The sun is much more massive than the earth. Thus, the earth and sun go around each other but because the sun is much more massive than earth, the situation results in basically the earth revolving around the sun. The sun and earth both feel tidal forces from each other but the earth feels a much stronger tidal force than the sun does since the earth is much smaller than the sun.

The diagram below shows the sun in the middle with the approximate path that the earth makes around the sun. When viewed from above the north pole of the sun, the earth goes counterclockwise (or cyclonically) around the sun. It takes approximately 365.25 days for the earth to make one complete trip around the sun. The path around the sun is basically a circular shape. It is not a perfect circle but rather it is termed an ellipse. The earth does vary with distance from the sun but this change over the course of a year is minor. Thus, seasons are not caused by the earth-sun distance but rather by a factor that will be discussed next.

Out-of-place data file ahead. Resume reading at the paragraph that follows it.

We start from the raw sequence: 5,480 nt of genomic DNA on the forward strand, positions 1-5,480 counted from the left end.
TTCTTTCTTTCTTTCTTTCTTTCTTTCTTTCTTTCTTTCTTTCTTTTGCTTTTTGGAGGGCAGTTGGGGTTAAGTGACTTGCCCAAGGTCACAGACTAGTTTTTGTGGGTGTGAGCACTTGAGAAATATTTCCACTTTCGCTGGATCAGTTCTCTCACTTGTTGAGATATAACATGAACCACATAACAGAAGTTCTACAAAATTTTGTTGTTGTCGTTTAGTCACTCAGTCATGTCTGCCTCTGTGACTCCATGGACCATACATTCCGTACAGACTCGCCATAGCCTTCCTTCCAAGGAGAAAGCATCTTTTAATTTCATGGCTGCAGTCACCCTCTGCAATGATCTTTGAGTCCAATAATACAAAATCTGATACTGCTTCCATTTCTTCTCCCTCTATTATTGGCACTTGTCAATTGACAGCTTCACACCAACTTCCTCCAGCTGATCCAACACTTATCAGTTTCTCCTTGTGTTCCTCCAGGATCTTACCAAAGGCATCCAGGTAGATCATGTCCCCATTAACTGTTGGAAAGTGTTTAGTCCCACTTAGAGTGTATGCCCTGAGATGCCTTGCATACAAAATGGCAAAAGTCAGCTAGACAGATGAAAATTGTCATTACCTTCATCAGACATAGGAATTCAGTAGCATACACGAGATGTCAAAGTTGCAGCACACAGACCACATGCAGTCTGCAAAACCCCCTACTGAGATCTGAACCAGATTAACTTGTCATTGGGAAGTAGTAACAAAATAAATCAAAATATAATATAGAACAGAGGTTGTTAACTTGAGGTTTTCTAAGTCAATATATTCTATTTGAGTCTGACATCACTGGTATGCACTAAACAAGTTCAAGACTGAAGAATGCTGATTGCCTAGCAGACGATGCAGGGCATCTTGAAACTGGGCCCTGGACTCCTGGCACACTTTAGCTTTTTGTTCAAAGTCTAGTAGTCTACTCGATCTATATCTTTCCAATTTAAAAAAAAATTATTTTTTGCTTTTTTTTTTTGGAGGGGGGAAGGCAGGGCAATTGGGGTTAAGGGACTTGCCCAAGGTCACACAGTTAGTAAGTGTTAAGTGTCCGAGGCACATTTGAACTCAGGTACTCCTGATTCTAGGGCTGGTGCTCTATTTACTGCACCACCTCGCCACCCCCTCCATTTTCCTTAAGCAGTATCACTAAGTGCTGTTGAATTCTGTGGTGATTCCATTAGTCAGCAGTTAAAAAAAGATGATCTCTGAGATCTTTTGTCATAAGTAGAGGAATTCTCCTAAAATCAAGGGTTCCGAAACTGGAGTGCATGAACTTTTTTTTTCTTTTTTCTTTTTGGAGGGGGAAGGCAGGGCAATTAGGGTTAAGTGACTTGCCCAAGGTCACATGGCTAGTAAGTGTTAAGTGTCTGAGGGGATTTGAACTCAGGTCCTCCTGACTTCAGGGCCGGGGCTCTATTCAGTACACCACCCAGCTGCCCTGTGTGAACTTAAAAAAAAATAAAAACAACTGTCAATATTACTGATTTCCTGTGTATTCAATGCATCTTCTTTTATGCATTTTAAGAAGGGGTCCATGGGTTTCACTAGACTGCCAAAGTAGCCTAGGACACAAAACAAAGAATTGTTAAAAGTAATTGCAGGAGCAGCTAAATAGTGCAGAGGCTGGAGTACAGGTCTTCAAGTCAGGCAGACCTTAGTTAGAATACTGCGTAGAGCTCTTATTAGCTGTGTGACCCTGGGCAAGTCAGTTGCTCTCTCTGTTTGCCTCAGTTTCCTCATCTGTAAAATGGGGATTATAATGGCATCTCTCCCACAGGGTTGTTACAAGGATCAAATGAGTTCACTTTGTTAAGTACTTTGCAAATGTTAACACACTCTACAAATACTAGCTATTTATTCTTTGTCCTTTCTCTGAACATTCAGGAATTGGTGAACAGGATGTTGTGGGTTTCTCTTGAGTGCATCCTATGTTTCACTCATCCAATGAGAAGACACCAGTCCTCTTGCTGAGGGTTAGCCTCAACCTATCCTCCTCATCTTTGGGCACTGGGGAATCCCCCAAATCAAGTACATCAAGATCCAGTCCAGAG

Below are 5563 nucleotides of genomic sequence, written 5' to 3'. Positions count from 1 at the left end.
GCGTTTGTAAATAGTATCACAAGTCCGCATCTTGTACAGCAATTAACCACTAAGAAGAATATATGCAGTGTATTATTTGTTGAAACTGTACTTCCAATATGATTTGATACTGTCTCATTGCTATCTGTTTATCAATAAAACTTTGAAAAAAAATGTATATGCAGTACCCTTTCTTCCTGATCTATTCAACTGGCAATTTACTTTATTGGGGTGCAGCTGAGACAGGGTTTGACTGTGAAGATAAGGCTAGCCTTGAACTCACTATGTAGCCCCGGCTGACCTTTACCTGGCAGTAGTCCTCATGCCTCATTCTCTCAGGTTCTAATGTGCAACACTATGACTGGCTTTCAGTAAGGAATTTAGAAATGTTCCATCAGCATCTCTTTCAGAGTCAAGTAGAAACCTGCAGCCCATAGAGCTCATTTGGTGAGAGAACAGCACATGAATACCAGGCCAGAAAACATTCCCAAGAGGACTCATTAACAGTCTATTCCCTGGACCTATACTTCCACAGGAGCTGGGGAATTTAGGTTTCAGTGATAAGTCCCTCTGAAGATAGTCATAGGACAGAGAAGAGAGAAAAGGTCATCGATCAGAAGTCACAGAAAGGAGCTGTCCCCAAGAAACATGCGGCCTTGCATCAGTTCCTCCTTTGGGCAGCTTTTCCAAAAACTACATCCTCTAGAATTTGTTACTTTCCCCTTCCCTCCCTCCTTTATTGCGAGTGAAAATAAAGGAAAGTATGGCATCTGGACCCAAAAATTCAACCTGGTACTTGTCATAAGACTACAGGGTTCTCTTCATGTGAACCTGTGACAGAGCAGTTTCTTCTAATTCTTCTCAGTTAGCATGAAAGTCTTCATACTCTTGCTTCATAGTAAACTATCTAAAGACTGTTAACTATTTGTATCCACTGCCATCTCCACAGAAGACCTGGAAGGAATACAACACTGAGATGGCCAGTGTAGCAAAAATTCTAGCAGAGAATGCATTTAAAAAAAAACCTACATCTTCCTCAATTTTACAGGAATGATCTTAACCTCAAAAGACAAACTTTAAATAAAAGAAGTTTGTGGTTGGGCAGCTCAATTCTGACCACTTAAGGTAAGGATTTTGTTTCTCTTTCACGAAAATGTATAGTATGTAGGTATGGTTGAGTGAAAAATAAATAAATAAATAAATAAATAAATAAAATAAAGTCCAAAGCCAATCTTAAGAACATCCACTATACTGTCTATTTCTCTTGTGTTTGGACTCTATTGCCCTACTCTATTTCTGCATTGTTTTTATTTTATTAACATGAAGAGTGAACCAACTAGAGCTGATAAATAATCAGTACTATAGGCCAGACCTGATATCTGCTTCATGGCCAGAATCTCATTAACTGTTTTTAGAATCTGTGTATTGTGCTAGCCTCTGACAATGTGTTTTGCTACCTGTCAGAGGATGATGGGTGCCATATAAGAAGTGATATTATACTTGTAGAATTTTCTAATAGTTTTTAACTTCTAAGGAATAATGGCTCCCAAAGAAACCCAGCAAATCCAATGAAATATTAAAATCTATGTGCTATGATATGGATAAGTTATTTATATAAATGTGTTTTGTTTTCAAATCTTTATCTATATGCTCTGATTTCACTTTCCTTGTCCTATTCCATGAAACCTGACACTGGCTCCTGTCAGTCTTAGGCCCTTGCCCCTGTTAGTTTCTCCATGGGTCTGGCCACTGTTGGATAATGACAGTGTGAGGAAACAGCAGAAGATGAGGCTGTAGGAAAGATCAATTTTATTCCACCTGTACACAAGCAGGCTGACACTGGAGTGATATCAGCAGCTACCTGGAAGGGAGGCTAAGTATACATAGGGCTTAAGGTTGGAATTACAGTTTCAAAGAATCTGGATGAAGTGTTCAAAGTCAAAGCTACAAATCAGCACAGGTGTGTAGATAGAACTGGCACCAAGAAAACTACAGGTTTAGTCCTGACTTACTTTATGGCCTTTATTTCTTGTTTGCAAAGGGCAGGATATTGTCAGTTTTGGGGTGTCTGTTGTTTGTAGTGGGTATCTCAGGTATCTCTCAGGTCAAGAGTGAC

In each of the earth sketches in the diagram below, notice the poles are slanted at an angle (~23.5 degrees) instead of being straight up and down. Also notice that during each season this slant is the same. Relative to the sun though, this slant changes from the North Pole being slanted more toward the sun (summer) to the North Pole being slanted more away from the sun (winter). This is what causes the seasons. When the slant is directly toward the sun (summer), the Northern Hemisphere summer occurs since the sun rays more directly strike the Northern Hemisphere. Also, the day length is longer in the summer which adds more cumulative heating during each day. When the Northern Hemisphere is having summer, the Southern Hemisphere is having winter. This can be seen from the diagram by noticing when the North Pole is tilted toward the sun, the South Pole is tilted away from the sun.